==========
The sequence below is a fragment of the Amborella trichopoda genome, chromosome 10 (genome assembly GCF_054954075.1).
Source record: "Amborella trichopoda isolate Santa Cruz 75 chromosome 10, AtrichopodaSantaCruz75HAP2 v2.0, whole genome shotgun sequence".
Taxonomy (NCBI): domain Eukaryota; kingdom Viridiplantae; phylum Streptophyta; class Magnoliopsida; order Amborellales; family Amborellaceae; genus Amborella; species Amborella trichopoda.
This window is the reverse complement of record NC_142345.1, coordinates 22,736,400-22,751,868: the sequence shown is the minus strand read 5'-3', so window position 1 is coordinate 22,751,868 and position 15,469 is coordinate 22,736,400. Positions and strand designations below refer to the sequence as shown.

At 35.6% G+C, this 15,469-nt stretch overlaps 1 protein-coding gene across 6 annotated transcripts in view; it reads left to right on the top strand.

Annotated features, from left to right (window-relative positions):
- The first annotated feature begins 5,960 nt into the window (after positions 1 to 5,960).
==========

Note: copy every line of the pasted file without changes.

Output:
The sequence below is a fragment of the Amborella trichopoda genome, chromosome 10 (genome assembly GCF_054954075.1).
Source record: "Amborella trichopoda isolate Santa Cruz 75 chromosome 10, AtrichopodaSantaCruz75HAP2 v2.0, whole genome shotgun sequence".
Taxonomy (NCBI): domain Eukaryota; kingdom Viridiplantae; phylum Streptophyta; class Magnoliopsida; order Amborellales; family Amborellaceae; genus Amborella; species Amborella trichopoda.
This window is the reverse complement of record NC_142345.1, coordinates 22,736,400-22,751,868: the sequence shown is the minus strand read 5'-3', so window position 1 is coordinate 22,751,868 and position 15,469 is coordinate 22,736,400. Positions and strand designations below refer to the sequence as shown.

At 35.6% G+C, this 15,469-nt stretch overlaps 1 protein-coding gene across 6 annotated transcripts in view; it reads left to right on the top strand.

Annotated features, from left to right (window-relative positions):
- The first annotated feature begins 5,960 nt into the window (after positions 1 to 5,960).